From stud to bust and back again, Shabazz Muhammad has had a roller coaster ride of a career in just one-and-a-half short seasons, but what can we expect from him going forward?
After a rookie season that involved stints in the D-League, Muhammad was labeled a bust, but now he has bounced back with a very impressive sophomore season.
Nov 30, 2014; Portland, OR, USA; Minnesota Timberwolves forward Shabazz Muhammad (15) dunks the ball on Portland Trail Blazers centerRobin Lopez
(42) during the third quarter of the game at the Moda Center at the Rose Quarter. Mandatory Credit: Steve Dykes-USA TODAY Sports
Outside of Jimmy Butler, I would go out on a limb and say Muhammad is the most improved player in the league. As a rookie, Muhammad only played 37 games in the NBA, and the rest of the season he spent with the Iowa Energy.
In those 37 games as a pro, he only averaged 3.9 points and 7.8 minutes per contest. This year, he’s already played 37 games and we’re only at the All-Star break. So far, he’s averaging 13.6 points per game while shooting an impressive 48.6 percent from the field.
Per 36 minutes, Muhammad is averaging 21.3 points and 6.4 rebounds. He also has a 19.7 Player Efficiency Rating (PER). To put that number in perspective, a PER of 20 categorizes a player as a borderline All-Star.
In one year, Muhammad has gone from D-Leaguer and bust to a Most Improved Player of the Year candidate and borderline All-Star. It’s unlikely that he’ll continue this rate of improvement, but it is a good sign. Not to mention, he was selected to represent the USA in the Rising Stars game this past All-Star weekend.
And Muhammad’s success this year is no mirage or aberration, this guy was supposed to be this good.
While most kids were learning algebra or making plans for prom, Muhammad was dominating the high school basketball world. After being named the 2011 Gatorade Player of the Year for the state of Nevada winning MVP of the 2012 McDonald’s All-American game, Rivals.com ranked him first in the country among the 2012 graduating class.
The skill and potential is there, but just how good can this guy get?
Muhammad can score in the post, beyond the arc (37.1 career three point shooting percentage) and he’s proven to be a dangerous put-back scorer, but he does not have elite athleticism. For his position and size (6’5”), Muhammad is only an adequate athlete.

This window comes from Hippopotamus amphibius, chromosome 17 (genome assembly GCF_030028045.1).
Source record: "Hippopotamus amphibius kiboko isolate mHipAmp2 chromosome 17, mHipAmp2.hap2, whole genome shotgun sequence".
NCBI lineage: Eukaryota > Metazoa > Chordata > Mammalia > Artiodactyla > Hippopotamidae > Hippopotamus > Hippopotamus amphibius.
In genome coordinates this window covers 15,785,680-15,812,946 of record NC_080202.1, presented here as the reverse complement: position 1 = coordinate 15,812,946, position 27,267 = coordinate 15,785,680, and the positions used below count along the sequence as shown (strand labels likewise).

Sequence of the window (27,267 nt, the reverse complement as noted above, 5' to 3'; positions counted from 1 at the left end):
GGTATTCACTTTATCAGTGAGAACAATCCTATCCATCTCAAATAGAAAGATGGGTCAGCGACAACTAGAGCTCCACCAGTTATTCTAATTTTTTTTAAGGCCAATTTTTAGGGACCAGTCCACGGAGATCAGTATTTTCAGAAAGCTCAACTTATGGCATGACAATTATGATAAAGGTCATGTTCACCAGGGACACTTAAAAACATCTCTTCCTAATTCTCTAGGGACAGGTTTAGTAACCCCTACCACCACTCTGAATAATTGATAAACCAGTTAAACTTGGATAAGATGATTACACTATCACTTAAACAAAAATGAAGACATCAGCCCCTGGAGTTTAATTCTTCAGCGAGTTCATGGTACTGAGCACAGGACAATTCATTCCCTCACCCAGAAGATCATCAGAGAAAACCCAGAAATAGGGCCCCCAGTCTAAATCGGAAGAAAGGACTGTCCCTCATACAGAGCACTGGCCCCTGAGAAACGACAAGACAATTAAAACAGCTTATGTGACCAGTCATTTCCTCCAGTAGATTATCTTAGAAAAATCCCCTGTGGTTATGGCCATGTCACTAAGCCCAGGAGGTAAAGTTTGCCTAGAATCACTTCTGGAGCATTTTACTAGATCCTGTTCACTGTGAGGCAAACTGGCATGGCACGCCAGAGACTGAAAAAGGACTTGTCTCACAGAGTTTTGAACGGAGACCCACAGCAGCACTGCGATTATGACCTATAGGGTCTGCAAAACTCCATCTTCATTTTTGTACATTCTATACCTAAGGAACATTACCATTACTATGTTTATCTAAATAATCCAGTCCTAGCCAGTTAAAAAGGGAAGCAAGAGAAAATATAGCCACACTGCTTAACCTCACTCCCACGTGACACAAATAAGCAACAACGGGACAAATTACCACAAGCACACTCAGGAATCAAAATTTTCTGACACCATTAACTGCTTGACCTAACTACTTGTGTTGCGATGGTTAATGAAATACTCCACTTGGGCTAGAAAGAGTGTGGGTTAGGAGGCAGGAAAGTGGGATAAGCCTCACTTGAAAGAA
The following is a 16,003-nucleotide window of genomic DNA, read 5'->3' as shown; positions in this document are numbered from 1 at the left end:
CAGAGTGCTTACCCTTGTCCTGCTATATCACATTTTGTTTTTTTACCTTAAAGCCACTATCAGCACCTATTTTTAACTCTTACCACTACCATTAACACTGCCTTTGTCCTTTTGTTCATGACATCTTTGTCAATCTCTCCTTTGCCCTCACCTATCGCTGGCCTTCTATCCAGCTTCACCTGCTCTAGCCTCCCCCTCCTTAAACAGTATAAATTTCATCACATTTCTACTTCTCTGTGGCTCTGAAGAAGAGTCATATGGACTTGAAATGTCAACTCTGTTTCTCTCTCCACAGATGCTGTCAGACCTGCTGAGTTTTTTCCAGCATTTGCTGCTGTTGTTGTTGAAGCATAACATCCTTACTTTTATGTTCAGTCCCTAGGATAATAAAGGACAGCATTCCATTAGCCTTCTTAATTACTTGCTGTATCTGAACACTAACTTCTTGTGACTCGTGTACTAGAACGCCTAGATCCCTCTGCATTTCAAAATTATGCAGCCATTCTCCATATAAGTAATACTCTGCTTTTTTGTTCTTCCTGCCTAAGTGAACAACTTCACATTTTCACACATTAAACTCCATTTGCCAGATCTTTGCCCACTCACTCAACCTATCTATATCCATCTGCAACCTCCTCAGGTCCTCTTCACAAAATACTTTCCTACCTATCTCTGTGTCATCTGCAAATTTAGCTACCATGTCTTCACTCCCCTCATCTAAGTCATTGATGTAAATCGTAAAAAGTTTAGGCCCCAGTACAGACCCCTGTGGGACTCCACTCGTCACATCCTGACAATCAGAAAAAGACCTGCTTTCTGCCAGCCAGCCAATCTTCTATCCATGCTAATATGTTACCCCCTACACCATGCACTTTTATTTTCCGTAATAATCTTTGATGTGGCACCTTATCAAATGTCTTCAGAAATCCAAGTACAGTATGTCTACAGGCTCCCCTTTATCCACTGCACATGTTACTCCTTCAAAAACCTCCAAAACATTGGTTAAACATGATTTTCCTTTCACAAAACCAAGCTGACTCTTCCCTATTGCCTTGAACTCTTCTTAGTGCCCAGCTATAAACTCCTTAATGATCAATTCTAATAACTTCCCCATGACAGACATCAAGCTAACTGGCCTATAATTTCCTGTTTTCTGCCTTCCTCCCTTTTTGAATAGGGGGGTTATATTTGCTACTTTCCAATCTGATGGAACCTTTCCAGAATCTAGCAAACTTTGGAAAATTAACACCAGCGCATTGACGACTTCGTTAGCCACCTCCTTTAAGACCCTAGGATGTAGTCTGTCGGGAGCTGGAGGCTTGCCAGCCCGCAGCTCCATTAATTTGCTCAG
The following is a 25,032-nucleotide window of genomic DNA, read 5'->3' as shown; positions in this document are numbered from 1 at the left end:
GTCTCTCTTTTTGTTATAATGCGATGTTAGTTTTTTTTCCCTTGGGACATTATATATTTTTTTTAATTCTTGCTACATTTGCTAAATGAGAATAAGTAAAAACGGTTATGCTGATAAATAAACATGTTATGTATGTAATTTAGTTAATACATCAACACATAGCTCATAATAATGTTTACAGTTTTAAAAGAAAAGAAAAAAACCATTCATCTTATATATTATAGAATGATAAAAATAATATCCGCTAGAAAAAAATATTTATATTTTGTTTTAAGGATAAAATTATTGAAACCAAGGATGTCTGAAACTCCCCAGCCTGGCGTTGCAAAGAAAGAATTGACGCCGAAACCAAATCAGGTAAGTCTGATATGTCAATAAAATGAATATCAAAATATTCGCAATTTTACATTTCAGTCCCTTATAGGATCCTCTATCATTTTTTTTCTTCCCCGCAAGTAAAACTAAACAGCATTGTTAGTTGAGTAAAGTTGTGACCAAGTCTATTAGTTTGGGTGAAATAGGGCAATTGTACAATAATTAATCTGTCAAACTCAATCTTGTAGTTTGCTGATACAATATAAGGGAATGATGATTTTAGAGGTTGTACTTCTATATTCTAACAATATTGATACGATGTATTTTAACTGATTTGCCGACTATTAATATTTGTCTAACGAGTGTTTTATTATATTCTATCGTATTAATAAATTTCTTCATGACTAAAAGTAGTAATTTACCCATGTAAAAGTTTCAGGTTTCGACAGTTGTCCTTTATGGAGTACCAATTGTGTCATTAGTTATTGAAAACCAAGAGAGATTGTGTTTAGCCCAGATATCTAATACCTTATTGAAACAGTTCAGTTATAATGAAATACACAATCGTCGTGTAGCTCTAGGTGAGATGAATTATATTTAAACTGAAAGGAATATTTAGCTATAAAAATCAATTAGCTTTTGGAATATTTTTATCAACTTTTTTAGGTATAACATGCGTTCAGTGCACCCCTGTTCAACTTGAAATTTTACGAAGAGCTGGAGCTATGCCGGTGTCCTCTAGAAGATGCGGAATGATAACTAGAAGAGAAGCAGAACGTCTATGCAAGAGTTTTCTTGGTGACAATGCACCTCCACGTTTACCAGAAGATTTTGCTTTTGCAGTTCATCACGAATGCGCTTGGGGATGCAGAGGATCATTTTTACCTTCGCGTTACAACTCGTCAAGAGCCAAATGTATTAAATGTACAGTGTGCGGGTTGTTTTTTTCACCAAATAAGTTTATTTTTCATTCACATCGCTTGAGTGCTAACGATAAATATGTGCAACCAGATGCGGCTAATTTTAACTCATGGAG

Once jokingly described as a “professional scorer,” by coach Flip Saunders, Muhammad does have a tendency to struggle on defense. Per 100 possessions, the Wolves allow 1.9 points more with Muhammad on the court (according to 82games.com).
In his defense, 1.9 points per possession is not a huge number, and the Wolves are actually 4.1 points better offensively when Muhammad is in the game, so he still has a net rating of +2.1 per 100 possessions.
The thing that is most impressive about Muhammad’s game is his efficient scoring. This is where Muhammad can really contribute, by scoring and doing it at a successful rate.
Courtesy of Vorped.com
Taking a look at his shot chart from the 2014-15 seasons, it is clear that Muhammad takes (and makes) a majority of his shots from inside the paint. If he can continue his efficient shooting, while improving his outside game, Muhammad could become a great scorer.
Realistically, Muhammad’s ceiling is probably being the third option on a playoff team. Hopefully, that team will be the Minnesota Timberwolves.
He isn’t a great athlete, passer, defender, or shooter, but he has found a way to be a solid scoring option. Muhammad is only 21 years old, so there’s still a chance he could continue to improve and become the team’s primary scorer and/or a future All-Star.
Until we find out, let’s just sit back and enjoy watching Muhammad continue to knock down that pretty left-handed hook shot.
All stats are courtesy of Basketball-Reference.com unless otherwise noted.
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